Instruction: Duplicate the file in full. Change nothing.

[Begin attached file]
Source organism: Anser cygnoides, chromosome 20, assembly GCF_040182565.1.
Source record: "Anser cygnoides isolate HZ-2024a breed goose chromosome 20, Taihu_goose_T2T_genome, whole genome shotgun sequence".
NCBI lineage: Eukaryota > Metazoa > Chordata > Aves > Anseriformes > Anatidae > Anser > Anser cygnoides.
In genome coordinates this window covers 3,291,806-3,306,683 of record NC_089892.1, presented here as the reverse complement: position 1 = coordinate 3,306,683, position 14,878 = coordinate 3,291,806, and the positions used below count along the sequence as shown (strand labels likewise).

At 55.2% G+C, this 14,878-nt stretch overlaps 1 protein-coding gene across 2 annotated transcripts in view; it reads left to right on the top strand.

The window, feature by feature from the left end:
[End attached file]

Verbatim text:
Source organism: Anser cygnoides, chromosome 20, assembly GCF_040182565.1.
Source record: "Anser cygnoides isolate HZ-2024a breed goose chromosome 20, Taihu_goose_T2T_genome, whole genome shotgun sequence".
NCBI lineage: Eukaryota > Metazoa > Chordata > Aves > Anseriformes > Anatidae > Anser > Anser cygnoides.
In genome coordinates this window covers 3,291,806-3,306,683 of record NC_089892.1, presented here as the reverse complement: position 1 = coordinate 3,306,683, position 14,878 = coordinate 3,291,806, and the positions used below count along the sequence as shown (strand labels likewise).

At 55.2% G+C, this 14,878-nt stretch overlaps 1 protein-coding gene across 2 annotated transcripts in view; it reads left to right on the top strand.

The window, feature by feature from the left end: